While ski touring can mean anything from a casual walk in the mountains to a serious expedition, one thing is for certain - it’s hard work! The same goes for snowshoeing. Working hard means burning calories. Calculating just how many can help you to stay fueled and track your workout. The specific number of calories burned during ski touring can vary widely depending on a range of factors, including the individual's weight, the intensity of the activity, the terrain, and the duration of the tour. Follow along and we’ll break down the numbers.
As a rough estimate, moderate ski touring can burn between 400 to 700 calories per hour for an average person. However, if the activity is particularly intense, involving steep climbs, deep snow, and difficult terrain, the caloric expenditure can be much higher: potentially over 1,000 calories per hour for someone who is heavily exerting themselves. The uphill portion of your tour takes up the majority of your time on a tour, so the lower output of breaks and skiing back downhill is nearly negligible. At a per-mile rate, this is about 200-500 calories per mile, assuming an average of two miles per hour.
When snowshoeing, the same guidelines apply - the higher the difficulty (slope, fresh snow, altitude, etc.) the more calories you’re burning. Typically, the pace of snowshoeing is a bit slower, meaning that you are likely burning at the lower end of the range, closer to 400-500 calories per hour.
What Affects the Number of Calories Burned While Skiing or Snowshoeing?
- Body Weight: Generally, the more a person weighs, the more calories they will burn during physical activity. This is because it takes more energy to move a larger body.
- Intensity of Activity: Ski touring and snowshoeing can range from gentle, flat terrain to aggressive uphill climbs. The more intense the activity, the higher the caloric burn. Steep ascents, deep snow, and faster speeds all increase the intensity.
- Terrain: Ski touring on rough, uneven terrain or through deep powder requires more energy than gliding over well-worn trails.
- Skill and Technique: More experienced skiers tend to be more efficient in their movements, which could mean a lower calorie burn for the same distance or time compared to a beginner, who might exert more energy for the same activity.
- Weather Conditions: Cold weather can increase caloric expenditure as your body works to stay warm, but this effect is usually not very significant, especially since the activity itself generates heat. Windy or particularly harsh conditions can also increase the effort required.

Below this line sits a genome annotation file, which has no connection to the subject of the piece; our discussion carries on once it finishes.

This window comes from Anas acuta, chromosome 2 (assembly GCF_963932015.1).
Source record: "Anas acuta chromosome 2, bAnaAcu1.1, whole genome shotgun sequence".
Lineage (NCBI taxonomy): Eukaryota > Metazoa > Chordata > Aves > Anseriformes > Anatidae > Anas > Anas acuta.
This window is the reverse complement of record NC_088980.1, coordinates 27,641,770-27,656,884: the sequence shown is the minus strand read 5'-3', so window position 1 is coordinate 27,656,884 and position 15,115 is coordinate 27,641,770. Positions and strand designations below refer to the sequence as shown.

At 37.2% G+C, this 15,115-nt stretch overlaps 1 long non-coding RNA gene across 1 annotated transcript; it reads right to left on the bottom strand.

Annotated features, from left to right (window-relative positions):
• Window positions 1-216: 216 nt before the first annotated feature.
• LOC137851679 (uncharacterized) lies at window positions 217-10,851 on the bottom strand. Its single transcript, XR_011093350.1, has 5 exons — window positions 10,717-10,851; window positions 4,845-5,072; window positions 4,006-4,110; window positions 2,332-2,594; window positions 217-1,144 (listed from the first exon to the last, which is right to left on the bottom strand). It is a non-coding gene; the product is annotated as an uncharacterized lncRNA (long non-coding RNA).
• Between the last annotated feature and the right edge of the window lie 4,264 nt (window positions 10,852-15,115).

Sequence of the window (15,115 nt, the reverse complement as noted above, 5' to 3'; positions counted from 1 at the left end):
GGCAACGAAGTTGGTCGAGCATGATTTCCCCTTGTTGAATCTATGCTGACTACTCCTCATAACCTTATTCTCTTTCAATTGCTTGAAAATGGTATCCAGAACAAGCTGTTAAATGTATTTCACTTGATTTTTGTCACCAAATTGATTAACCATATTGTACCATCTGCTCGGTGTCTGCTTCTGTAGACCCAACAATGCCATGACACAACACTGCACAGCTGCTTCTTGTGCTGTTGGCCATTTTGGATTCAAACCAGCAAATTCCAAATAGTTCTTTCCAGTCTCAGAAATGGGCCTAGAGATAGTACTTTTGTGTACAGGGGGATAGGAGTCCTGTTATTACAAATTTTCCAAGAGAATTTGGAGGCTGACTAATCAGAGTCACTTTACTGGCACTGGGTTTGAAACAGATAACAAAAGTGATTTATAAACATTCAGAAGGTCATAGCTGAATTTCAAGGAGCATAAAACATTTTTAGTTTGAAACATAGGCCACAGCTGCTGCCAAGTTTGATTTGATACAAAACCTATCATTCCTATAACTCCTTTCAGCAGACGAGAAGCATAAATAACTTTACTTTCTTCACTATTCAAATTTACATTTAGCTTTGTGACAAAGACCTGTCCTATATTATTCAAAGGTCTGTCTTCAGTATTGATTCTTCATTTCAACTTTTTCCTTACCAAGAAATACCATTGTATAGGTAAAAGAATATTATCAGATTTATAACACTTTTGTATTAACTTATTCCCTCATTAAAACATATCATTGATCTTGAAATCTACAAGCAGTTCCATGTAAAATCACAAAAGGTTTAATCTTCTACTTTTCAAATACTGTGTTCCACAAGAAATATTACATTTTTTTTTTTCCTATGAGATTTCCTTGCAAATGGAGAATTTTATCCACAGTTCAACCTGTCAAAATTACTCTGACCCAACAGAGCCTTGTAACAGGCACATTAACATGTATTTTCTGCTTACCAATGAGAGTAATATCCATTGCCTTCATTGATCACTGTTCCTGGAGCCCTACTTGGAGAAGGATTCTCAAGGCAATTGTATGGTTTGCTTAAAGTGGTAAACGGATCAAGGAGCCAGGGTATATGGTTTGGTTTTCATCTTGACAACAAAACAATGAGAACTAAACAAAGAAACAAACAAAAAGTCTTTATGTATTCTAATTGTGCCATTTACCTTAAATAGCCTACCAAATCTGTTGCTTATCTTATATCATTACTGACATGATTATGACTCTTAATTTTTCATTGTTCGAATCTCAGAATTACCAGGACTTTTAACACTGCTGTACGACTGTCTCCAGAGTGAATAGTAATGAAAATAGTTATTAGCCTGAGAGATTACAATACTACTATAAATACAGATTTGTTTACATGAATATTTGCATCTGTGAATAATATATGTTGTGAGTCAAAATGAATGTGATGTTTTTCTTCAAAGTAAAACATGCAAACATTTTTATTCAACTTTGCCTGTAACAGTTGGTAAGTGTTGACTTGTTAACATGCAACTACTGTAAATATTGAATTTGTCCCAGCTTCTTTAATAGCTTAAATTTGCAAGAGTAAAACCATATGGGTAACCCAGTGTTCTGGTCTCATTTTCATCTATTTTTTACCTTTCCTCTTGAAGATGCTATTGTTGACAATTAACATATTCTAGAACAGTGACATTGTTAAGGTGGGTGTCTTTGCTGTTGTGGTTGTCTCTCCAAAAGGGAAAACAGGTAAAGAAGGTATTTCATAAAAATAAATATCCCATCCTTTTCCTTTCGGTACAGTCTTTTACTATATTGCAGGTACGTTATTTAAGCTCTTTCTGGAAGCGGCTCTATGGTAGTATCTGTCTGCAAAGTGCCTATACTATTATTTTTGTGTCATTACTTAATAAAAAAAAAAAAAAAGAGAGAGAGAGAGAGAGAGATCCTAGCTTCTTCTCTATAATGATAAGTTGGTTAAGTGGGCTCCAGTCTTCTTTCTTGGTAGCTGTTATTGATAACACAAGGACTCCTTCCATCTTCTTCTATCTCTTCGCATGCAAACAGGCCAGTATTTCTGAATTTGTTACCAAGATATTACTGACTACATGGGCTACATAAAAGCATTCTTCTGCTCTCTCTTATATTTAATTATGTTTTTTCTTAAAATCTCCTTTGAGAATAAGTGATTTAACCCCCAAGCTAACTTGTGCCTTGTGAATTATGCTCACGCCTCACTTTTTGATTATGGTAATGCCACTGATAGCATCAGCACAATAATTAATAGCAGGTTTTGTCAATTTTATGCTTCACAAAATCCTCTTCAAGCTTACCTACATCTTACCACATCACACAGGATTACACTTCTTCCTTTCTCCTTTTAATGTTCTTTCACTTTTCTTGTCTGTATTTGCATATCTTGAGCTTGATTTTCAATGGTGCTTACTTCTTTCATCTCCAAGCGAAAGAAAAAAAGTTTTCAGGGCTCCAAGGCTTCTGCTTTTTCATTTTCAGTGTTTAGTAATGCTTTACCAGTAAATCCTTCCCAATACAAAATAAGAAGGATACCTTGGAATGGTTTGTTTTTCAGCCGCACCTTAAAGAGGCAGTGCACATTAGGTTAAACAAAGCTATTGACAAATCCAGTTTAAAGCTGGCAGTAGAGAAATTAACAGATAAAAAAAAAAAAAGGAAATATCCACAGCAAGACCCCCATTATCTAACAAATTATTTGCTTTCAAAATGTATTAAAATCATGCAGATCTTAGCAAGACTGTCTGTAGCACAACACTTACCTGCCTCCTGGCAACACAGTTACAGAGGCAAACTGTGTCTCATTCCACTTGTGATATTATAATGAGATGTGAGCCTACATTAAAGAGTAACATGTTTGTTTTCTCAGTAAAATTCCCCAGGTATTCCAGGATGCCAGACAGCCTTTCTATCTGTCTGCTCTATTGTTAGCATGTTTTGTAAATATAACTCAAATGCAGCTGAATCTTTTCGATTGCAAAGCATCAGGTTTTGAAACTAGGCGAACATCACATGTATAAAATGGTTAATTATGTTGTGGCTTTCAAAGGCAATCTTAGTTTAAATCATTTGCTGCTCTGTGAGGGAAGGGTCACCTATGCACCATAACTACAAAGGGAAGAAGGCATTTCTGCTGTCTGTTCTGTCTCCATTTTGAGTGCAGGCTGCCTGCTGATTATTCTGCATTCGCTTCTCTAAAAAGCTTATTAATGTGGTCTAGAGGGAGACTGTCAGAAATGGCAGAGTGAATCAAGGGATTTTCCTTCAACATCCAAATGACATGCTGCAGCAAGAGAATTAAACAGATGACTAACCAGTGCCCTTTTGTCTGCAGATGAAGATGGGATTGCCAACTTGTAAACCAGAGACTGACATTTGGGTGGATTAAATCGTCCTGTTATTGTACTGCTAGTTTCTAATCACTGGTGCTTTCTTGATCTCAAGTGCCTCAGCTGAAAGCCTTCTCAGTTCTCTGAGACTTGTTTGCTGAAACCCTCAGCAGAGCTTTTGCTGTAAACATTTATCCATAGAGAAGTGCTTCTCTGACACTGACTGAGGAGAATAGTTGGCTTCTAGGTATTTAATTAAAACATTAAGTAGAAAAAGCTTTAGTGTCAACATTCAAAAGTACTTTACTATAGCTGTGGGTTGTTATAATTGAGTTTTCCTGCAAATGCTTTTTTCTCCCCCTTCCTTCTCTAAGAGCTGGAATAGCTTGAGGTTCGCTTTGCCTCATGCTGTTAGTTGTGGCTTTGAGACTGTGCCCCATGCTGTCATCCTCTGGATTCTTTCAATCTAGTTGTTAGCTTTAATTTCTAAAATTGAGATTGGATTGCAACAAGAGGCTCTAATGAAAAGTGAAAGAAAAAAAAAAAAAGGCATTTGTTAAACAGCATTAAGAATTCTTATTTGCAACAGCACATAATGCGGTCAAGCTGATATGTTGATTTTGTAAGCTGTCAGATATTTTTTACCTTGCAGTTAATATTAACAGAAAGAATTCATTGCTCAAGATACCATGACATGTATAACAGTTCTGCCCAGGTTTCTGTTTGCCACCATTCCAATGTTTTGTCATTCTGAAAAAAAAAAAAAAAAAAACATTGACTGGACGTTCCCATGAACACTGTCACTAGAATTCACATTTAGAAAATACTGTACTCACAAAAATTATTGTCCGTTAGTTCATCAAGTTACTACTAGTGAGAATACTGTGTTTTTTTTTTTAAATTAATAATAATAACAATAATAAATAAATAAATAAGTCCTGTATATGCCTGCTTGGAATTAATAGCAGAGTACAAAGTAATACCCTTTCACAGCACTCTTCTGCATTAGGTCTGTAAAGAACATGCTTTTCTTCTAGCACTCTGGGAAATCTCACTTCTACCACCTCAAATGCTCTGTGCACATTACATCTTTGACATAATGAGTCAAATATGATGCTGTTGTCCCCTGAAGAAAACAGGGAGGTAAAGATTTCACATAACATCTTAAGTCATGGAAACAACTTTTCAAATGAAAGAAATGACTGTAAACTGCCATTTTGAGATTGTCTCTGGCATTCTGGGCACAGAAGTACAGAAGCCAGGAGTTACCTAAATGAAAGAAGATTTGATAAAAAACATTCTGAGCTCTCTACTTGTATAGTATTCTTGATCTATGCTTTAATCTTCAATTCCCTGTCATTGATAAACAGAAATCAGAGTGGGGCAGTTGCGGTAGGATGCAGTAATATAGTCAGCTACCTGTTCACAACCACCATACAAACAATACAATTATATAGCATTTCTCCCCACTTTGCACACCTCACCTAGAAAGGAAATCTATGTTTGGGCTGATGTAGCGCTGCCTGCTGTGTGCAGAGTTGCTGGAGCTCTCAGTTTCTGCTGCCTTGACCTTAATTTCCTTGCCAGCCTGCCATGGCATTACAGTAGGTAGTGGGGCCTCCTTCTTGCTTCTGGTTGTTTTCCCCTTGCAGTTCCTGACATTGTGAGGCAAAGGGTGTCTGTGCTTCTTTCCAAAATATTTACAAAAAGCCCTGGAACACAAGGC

- Equipment: The weight and efficiency of your ski touring equipment can affect how hard you have to work. Heavier or less efficient gear may increase the caloric burn.
- Metabolic Rate: Individual differences in metabolism can affect how many calories are burned. Two people of the same weight and physical condition can have different metabolic rates, which can affect calorie burn.
- Fitness Level: A person's fitness level can impact how efficiently their body burns calories. More fit individuals might burn fewer calories for the same activity compared to those less fit, as their bodies are more efficient at conserving energy during physical exertion.
How Does this Compare to Cross-Country Skiing
When skiing cross-country at a moderate effort, which is similar to backcountry skiing when moving across varied terrain, an individual can burn between 640 to 850 calories per hour.
Comparison to Running and Hiking:
Ski touring is similar to running in terms of calories burned, but you have to account for the additional equipment, such as skis, bindings, and boots. When comparing ski touring to running, you should add about 18 percent to the amount of time and calories burned, as suggested by a ski patroller and competitive mountain athlete.
Compared to hiking, backcountry skiing ups the difficulty and calorie burn from 300-500 calories per hour to 400-700 calories per hour. Learn more on our blog about how many calories hiking burns.
How to Use This Information
Whether you’re training for a race, meal-prepping for a hut trip, or just tracking your activities, this calorie information is a good baseline for understanding the way you exert yourself in the backcountry. The way your particular body operates may differ, and understanding this will help you fuel better and feel better. Cold conditions can make you forget about properly fueling and eating while skiing, but it’s just as important as in any other sport or activity.
Photo: Tyler Lekki
Burning Calories is Great, But Ski Touring, Backcountry Skiing, and Snowshoeing Have More to Offer
Ski touring and backcountry skiing are excellent for burning calories, but their real value lies beyond just exercise. At the end of the day, we get outside to immerse ourselves in nature's winter beauty, offering mental and physical benefits far beyond calorie burning. As you glide through the snow, enjoy the tranquility, the fresh air, and stunning landscapes.
Remember, understanding the calories you'll burn helps plan your nutrition. Don't forget to check out our lightweight, nutritious meal options for your next winter adventure.